Whew! The thought of writing itself has seemed exhausting these past few days, but I want to leave a reflection here of what the recent past has been like.
Emmy girl's got some stamina. This weekend she... climbed atop the dining room table to empty the salt shaker, climbed up her high chair, wedging herself into a sitting position upside-down on the footrest, crawled up my leg onto my hip like it was a fireman pole, climbed atop Petey and held his extra neck fur while gripping his back legs with her knees, and shimmied underneath a restaurant table and out of my grasp, losing a shoe in the process.
Hot toddler mess.
But it's fun, so so much fun, and I'm so glad and grateful that she is growing and healthy and strong and vivacious.
That said, I want to reflect on a sentiment that I've heard before about handling deployment with kids at home: "You have to be mom and dad... you're a single parent for a few months...". And this is what I've heard from other military spouses.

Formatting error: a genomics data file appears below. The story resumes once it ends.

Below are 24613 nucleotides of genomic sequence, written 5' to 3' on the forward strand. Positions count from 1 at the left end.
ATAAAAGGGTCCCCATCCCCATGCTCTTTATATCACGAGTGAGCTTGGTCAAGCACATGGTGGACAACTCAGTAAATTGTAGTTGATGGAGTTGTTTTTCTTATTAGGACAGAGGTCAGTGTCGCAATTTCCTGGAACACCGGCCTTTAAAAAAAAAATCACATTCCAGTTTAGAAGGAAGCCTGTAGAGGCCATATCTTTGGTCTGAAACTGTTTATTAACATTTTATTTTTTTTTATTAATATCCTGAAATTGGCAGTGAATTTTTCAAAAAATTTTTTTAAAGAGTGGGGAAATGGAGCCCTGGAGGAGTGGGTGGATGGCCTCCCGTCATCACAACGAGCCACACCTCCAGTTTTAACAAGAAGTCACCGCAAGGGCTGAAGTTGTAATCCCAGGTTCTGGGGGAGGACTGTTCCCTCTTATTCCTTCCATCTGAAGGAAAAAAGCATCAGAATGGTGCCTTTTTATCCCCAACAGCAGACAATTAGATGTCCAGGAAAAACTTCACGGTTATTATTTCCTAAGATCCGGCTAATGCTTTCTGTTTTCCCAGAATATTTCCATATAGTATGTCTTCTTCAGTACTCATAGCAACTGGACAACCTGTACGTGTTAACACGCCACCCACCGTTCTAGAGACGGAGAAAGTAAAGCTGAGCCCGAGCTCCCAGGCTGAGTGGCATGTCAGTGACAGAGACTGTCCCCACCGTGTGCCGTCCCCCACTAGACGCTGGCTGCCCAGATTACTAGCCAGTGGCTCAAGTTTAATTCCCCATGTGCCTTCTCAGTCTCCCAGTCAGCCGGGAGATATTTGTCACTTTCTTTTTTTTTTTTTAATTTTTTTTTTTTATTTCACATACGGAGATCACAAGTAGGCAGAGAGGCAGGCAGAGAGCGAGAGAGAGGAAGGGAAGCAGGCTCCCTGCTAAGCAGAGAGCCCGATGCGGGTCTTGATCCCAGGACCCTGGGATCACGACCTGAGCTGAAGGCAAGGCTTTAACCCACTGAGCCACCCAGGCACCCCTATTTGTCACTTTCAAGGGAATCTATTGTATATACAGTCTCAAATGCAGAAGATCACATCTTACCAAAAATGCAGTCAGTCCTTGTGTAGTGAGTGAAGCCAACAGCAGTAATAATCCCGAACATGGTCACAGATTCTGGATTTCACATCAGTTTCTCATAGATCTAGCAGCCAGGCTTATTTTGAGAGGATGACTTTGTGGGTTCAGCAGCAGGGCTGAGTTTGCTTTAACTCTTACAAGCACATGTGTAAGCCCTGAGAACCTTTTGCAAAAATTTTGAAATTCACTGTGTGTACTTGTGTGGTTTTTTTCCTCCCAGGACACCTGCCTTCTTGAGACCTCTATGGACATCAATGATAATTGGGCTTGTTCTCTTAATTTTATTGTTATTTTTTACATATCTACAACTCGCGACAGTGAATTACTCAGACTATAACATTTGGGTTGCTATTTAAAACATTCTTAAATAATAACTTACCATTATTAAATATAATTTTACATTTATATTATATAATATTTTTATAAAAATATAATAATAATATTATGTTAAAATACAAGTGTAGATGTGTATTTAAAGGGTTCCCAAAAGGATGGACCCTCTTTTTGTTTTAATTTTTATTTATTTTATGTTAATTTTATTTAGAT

Frankly, I completely disagree, and it could just be that, in my experience, I don't HAVE to be. This may be different for other families with limited communication, and I don't doubt that many spouses have felt like they had to be both.
We have been very blessed to be able to stay in consistent communication with Anthony, and we even get to Face Time with him! Emmy is still connected to her daddy. From the bottom of my heart, I am so glad for that. I can let go of the pressure of having to be Emmy's be-all, end-all. She has baby friends and family and grandparents and an overlarge puppy to keep her occupied. I know that she misses Anthony because she talks about him and says his name, but I feel confident that all I have to be is a good mother. There's no replacement for a father, and God is more than gracious enough to keep that spot in her heart warm while Anthony's away. He is faithful in all things!
I don't have to be in Energizer Bunny mode emotionally. Physically, I am aching from a little bit of insomnia, running in too hot weather, and trying to lasso a bronco of a toddler, but my soul and spirit can rest in the thought that God is sufficient, for me and for her.